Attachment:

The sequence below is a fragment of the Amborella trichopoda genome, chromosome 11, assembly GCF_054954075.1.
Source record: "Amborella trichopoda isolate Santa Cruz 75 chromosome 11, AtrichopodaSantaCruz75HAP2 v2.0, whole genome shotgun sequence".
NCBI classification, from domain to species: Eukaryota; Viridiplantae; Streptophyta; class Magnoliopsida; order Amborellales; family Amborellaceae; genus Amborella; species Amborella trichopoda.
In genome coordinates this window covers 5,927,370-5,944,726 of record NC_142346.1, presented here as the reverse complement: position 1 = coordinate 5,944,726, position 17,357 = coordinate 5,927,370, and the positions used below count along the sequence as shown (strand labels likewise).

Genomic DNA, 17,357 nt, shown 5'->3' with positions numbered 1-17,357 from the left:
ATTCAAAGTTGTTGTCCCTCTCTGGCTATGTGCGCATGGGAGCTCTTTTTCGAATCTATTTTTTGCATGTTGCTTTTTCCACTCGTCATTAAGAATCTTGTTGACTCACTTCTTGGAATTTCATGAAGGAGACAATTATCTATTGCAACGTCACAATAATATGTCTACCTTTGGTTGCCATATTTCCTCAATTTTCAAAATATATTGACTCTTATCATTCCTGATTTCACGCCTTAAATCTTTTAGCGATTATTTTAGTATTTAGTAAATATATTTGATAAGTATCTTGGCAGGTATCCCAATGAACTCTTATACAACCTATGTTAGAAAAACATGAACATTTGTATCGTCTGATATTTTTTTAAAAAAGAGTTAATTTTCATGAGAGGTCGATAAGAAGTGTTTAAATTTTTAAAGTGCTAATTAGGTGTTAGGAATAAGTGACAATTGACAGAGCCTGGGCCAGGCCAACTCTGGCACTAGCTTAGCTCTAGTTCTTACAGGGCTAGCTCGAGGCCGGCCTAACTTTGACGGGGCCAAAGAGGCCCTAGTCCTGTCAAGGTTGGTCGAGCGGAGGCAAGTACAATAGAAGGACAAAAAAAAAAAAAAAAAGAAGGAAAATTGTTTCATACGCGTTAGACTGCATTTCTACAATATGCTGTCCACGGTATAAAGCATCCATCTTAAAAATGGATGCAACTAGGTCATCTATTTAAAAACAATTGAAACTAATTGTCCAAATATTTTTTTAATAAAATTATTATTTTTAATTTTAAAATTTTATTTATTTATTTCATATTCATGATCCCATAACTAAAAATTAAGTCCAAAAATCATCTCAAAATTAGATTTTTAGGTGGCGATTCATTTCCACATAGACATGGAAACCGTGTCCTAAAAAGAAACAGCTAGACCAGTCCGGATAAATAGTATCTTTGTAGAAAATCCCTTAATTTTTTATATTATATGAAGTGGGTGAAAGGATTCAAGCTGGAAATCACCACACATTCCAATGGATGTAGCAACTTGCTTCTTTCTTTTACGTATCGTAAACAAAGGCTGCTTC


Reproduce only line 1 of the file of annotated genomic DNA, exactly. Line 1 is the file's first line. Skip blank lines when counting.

The sequence below is a fragment of the Amborella trichopoda genome, chromosome 11, assembly GCF_054954075.1.